It was a beautiful June morning. Stallone and Graham sat down on the patio and a maid brought coffee and Danish. They talked back and forth about Sage. Graham’s day began at eight a.m., when the five-year-old boy jumped for joy at the sight of him because it meant Fun! Fun! Fun!
The child was high-strung and extremely intelligent. Intense and insatiable – a force to be reckoned with – he could wear people down with the strength of thirty kindergarteners. Graham had worked with hyperactivity in the past, but this case was extreme. Unusual methods were called for.
Graham dug a huge hole in the middle of the back lawn. Sage gleefully filled it with water, and together they made the best mud hole in the world. The maid had the foolishness to pass by as it was being finished and was thrown in. Sasha joined in the fun, bringing a camera and Seth, Sage’s two-year-old brother. Everyone was muddied and photographed. The interior decorator offered to hold the camera and, much to his horror, was also muddied, to the puzzlement of Stallone, who stood some distance away watching the whole escapade.
Graham grabbed a plastic bucket, a rope, and a screwdriver. Punching twenty holes into the bottom and sides, he tied the garden hose inside the bucket. Hoisting the contraption over the branches of one of the massive pine trees, he and Sage turned the water on full blast, and everyone had a wild group shower.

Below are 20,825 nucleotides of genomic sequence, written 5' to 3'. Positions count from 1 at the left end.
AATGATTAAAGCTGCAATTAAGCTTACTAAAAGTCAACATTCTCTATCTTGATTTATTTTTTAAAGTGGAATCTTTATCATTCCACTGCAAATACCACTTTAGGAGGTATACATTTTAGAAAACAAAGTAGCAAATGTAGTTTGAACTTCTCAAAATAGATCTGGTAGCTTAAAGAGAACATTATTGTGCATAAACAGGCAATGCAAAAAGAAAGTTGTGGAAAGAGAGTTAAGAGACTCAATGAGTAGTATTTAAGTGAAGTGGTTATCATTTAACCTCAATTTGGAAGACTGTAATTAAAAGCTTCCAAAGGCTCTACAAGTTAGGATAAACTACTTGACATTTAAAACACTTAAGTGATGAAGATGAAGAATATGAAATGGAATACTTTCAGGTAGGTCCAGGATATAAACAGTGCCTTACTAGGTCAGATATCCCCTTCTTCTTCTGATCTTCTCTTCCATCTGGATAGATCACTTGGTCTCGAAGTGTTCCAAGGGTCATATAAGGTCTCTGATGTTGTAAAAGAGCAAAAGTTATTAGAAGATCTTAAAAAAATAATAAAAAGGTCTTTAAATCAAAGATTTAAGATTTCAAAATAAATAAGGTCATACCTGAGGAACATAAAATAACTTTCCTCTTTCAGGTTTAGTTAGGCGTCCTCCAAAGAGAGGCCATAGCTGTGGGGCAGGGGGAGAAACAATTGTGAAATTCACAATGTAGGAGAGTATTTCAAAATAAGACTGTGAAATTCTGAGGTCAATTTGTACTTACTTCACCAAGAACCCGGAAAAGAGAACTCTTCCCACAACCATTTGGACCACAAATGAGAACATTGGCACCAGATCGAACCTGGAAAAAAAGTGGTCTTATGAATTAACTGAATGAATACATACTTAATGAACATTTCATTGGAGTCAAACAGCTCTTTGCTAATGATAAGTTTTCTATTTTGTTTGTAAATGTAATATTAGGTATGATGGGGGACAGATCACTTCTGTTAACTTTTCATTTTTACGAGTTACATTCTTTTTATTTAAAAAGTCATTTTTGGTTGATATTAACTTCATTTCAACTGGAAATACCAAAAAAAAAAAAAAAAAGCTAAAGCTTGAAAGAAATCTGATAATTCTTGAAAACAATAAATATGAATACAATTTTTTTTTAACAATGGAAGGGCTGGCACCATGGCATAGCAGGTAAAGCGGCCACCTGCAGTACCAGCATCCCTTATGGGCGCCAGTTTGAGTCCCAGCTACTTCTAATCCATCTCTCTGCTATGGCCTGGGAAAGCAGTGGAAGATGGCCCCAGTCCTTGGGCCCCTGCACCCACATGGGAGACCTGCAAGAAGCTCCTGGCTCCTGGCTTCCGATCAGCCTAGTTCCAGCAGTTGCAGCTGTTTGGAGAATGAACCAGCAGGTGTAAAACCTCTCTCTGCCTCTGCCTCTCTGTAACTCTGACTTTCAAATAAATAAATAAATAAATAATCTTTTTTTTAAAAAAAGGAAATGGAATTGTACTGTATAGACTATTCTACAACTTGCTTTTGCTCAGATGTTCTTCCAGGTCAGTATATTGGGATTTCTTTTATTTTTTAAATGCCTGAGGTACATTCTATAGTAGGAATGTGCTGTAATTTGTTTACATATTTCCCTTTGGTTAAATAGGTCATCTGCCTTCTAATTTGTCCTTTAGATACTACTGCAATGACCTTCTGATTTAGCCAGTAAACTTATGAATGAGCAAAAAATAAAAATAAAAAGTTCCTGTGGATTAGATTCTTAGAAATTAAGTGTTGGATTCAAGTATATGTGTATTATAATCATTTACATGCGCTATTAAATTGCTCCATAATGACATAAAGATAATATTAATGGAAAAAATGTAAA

Sage had numerous showers, followed by great mud fights, and more showers.
Stallone was even more bemused by the goings-on in his yard. He left the patio, returning in twenty minutes dressed and ready for the office. As he stood by his limousine, Graham and Sage, now washed clean, waved good-bye. Stallone smiled.
“Bye, Dad! Bye, Dad!” Sage yelled.
“What’ve you got planned today, Al?” asked Stallone.
Graham laid out the day’s events: breakfast at Mort’s, a walk in the beautiful hills surrounding the compound, a visit with the F.B.I. agent guarding Ronald Reagan’s old Pacific Palisades home (whom they had met on a previous walk), a run on the beach, a trip to the junkyard in Santa Monica (where Sage would engage in his passion for collecting hubcaps), a movie in Westwood, lunch, a nap, and in the afternoon, more mud.
Stallone seemed reluctantly satisfied, and as he stepped into his limo, Graham read the title of a paperback Stallone was carrying: No One Here Gets Out Alive, the unauthorized biography of Jim Morrison’s life.
“What do you think of that book?” Graham asked.
Stallone stopped. “Fascinating. Badly written, but a fascinating character. Did you read it?”
Graham had read it, cover to cover. He nodded.